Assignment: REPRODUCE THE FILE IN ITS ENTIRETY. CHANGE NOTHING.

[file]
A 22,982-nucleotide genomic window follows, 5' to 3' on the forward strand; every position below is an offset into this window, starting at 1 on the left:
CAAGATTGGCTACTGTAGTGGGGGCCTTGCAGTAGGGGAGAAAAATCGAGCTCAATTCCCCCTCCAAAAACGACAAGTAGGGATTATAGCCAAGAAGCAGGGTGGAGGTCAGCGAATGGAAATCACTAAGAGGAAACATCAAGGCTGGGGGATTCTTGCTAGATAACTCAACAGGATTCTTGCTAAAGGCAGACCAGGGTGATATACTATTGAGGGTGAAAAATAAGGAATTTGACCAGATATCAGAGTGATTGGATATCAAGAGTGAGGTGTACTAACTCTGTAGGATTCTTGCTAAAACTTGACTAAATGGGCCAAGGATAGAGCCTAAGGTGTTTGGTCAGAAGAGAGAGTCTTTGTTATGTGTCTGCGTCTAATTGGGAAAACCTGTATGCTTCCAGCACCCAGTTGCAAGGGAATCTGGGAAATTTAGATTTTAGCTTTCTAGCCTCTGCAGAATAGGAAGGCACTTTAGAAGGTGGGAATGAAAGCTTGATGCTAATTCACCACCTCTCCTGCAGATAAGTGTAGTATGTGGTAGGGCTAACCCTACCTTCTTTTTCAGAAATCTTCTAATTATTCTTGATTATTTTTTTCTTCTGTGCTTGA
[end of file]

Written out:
A 22,982-nucleotide genomic window follows, 5' to 3' on the forward strand; every position below is an offset into this window, starting at 1 on the left:
CAAGATTGGCTACTGTAGTGGGGGCCTTGCAGTAGGGGAGAAAAATCGAGCTCAATTCCCCCTCCAAAAACGACAAGTAGGGATTATAGCCAAGAAGCAGGGTGGAGGTCAGCGAATGGAAATCACTAAGAGGAAACATCAAGGCTGGGGGATTCTTGCTAGATAACTCAACAGGATTCTTGCTAAAGGCAGACCAGGGTGATATACTATTGAGGGTGAAAAATAAGGAATTTGACCAGATATCAGAGTGATTGGATATCAAGAGTGAGGTGTACTAACTCTGTAGGATTCTTGCTAAAACTTGACTAAATGGGCCAAGGATAGAGCCTAAGGTGTTTGGTCAGAAGAGAGAGTCTTTGTTATGTGTCTGCGTCTAATTGGGAAAACCTGTATGCTTCCAGCACCCAGTTGCAAGGGAATCTGGGAAATTTAGATTTTAGCTTTCTAGCCTCTGCAGAATAGGAAGGCACTTTAGAAGGTGGGAATGAAAGCTTGATGCTAATTCACCACCTCTCCTGCAGATAAGTGTAGTATGTGGTAGGGCTAACCCTACCTTCTTTTTCAGAAATCTTCTAATTATTCTTGATTATTTTTTTCTTCTGTGCTTGA